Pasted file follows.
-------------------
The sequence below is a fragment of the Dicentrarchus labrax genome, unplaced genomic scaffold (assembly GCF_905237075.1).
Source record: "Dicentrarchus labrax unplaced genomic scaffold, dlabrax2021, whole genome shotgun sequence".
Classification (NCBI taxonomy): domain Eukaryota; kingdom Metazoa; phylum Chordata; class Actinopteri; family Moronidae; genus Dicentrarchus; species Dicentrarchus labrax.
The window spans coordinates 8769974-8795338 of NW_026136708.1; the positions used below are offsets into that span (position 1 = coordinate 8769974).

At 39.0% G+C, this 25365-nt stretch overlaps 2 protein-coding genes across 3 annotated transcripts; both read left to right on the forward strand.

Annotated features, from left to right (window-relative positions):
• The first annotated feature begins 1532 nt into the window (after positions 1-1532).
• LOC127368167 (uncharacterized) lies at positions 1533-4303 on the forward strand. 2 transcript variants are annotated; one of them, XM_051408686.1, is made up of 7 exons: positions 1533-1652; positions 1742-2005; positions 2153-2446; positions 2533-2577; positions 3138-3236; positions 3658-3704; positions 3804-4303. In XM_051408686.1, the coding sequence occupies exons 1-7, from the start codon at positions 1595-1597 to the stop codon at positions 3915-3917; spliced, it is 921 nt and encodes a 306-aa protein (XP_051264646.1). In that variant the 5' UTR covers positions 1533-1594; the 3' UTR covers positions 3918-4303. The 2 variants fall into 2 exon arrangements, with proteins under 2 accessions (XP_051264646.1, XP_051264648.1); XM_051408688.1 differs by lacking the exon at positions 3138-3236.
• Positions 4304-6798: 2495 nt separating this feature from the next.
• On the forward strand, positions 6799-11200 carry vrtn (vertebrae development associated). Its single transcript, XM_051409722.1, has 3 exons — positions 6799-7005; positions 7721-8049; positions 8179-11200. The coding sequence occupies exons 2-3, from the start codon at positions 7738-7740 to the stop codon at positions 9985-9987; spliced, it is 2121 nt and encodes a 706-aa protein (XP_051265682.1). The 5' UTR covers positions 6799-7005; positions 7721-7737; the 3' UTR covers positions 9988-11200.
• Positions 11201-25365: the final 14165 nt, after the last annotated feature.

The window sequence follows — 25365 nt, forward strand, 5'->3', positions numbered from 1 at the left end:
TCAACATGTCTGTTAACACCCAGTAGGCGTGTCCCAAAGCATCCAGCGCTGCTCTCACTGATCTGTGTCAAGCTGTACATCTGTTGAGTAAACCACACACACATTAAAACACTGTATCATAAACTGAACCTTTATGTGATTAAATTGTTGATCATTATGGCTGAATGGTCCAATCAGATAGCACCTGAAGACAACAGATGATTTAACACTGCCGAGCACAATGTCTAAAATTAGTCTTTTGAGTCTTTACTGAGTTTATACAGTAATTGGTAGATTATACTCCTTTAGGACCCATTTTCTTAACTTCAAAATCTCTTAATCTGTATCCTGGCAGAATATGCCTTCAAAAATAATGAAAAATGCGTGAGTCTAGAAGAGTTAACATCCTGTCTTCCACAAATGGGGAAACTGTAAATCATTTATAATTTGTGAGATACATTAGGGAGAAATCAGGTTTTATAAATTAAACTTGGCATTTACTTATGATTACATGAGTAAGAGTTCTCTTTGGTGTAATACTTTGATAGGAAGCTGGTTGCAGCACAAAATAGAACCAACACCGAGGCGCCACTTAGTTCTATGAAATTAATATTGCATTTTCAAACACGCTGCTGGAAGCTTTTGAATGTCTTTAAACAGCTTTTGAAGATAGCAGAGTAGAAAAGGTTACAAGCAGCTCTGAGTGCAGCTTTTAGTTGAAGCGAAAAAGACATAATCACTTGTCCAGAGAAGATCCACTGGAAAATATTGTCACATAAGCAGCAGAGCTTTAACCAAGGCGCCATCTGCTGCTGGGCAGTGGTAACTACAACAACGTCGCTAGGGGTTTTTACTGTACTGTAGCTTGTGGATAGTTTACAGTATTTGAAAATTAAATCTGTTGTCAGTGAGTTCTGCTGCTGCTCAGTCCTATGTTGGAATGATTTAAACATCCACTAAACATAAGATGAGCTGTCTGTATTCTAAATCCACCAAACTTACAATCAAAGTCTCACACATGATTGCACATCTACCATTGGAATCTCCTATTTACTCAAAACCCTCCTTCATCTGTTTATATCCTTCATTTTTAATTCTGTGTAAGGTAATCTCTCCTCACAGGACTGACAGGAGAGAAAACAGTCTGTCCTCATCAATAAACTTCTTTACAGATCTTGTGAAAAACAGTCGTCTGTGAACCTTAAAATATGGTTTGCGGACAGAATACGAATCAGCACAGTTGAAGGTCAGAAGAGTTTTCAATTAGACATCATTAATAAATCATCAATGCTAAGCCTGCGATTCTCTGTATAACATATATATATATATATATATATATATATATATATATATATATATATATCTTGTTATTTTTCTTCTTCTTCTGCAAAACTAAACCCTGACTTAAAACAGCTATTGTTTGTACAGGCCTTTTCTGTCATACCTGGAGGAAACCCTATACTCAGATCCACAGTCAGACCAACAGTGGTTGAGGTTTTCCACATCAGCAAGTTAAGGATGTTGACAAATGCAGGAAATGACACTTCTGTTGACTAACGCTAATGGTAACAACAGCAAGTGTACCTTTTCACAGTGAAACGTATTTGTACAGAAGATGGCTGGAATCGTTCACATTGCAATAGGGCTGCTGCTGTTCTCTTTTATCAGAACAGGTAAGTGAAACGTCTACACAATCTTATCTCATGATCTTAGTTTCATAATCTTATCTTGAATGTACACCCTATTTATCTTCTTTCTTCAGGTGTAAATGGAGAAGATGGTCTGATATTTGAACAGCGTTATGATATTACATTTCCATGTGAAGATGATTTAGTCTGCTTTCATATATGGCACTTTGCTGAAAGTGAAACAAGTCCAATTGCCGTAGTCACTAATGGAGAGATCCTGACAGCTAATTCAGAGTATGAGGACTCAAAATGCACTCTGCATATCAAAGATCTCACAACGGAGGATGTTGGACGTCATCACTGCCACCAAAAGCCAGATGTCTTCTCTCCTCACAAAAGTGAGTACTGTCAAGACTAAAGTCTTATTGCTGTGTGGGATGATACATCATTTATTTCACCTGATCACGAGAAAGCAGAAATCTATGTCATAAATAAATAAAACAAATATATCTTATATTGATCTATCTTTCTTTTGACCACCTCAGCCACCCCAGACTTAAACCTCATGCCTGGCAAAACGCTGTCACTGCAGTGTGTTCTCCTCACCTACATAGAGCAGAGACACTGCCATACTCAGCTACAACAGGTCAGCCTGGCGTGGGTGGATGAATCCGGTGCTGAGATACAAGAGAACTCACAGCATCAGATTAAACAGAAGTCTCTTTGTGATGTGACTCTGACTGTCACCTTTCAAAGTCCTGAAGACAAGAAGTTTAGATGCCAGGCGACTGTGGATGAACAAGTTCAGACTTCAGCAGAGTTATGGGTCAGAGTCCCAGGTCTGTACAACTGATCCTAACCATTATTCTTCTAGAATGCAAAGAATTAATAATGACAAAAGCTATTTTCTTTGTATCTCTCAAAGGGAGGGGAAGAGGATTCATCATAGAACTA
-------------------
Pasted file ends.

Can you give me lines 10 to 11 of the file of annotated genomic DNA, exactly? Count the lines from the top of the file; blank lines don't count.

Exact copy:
• On the forward strand, positions 6799-11200 carry vrtn (vertebrae development associated). Its single transcript, XM_051409722.1, has 3 exons — positions 6799-7005; positions 7721-8049; positions 8179-11200. The coding sequence occupies exons 2-3, from the start codon at positions 7738-7740 to the stop codon at positions 9985-9987; spliced, it is 2121 nt and encodes a 706-aa protein (XP_051265682.1). The 5' UTR covers positions 6799-7005; positions 7721-7737; the 3' UTR covers positions 9988-11200.
• Positions 11201-25365: the final 14165 nt, after the last annotated feature.